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Sequoia-Kings Canyon National Park Officials Want To Replace Three Backcountry Cabins Located in Wilderness Areas
Officials in Sequoia and Kings Canyon national parks want to replace three dilapidated backcountry ranger cabins, which, judging from photos, seems like a reasonable decision. But should they be allowed to use power tools and helicopters in the wilderness settings to get the work done?
According to the environmental assessment currently available for public review, three cabins would be replaced: Le Conte Canyon, Rae Lakes, and Crabtree Meadow. All are located in official wilderness, areas that generally are off-limits for mechanized equipment.
Under the parks' preferred alternative, up to 50 helicopter flights per site would be used to transport materials, which include roughly 15 tons of logs, lumber, and tools; possibly 10 tons of concrete and mortar; a 3.5 kW generator to power tools, which would include an "electric cement mixer, small chainsaw, (and an) electric air compressor to run power nailers and roofing staplers."
Additionally, the crews would be able to use electric circular saws and cordless drills if the preferred alternative is signed off on.
While that might seem to be a large intrusion on a wilderness setting, there is a caveat within the Wilderness Act that allows for "mechanical transport" and structures in designated wilderness if deemed "necessary to meet the minimum requirement for the administration of the area..."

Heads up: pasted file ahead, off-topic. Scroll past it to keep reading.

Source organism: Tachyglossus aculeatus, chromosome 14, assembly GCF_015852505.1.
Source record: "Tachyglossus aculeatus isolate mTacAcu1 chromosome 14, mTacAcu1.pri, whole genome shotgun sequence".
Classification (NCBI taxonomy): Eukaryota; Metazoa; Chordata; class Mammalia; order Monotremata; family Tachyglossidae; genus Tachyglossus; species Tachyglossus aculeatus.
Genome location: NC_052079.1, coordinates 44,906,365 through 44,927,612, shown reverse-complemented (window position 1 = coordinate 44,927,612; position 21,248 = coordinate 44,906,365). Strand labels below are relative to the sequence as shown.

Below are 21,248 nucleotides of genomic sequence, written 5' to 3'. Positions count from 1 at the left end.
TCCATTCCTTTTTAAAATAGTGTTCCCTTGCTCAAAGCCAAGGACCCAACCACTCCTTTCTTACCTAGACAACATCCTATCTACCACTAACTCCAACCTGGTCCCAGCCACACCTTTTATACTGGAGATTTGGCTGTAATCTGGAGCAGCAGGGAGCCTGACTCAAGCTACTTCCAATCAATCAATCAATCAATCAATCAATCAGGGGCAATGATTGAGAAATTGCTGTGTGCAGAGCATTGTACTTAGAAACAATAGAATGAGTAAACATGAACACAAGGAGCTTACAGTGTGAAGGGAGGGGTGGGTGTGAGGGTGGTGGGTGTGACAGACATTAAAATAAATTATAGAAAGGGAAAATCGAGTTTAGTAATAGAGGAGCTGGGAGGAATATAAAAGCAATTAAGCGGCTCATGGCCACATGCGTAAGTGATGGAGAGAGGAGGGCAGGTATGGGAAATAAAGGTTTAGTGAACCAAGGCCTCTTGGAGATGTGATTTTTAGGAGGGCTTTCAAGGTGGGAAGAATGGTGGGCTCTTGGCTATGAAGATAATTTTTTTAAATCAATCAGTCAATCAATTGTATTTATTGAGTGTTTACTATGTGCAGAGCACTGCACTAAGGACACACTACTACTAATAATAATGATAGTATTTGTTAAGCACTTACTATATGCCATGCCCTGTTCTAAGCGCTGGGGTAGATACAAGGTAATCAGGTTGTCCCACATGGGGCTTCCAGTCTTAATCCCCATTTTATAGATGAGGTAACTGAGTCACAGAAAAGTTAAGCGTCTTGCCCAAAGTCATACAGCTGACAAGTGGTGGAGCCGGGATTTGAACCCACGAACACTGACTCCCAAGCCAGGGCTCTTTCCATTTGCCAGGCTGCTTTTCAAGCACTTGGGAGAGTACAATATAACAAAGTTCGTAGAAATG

At Sequoia, which is roughly 96 percent officially designated wilderness, spokeswoman Adrienne Freeman said park officials believe using helicopters to ferry in the materials and power tools so the cabins can be quickly erected will in the long-run have a much more minimal impact on the wilderness settings than if the park did away with the backcountry cabins and sent regular patrols into the areas.
“This park is very wilderness-focused, because it is such a huge percentage wilderness. It’s really impossible to describe how important this infrastructure is to us," said Ms. Freeman. "I don’t think there’s any doubt that the temporary impact to wilderness is something to consider from our standpoint and also from the public’s standpoint. It’s something that should be discussed and talked about and we really should be able to come up with these kinds of explanations as to why we feel that this is the preferred alternative and this is what we’re hoping to do.”
By being able to station rangers in these cabins during the summer, the parks are able to maintain a day-in-day-out presence with rangers who can monitor the resources and educate the public in those areas, the spokeswoman said.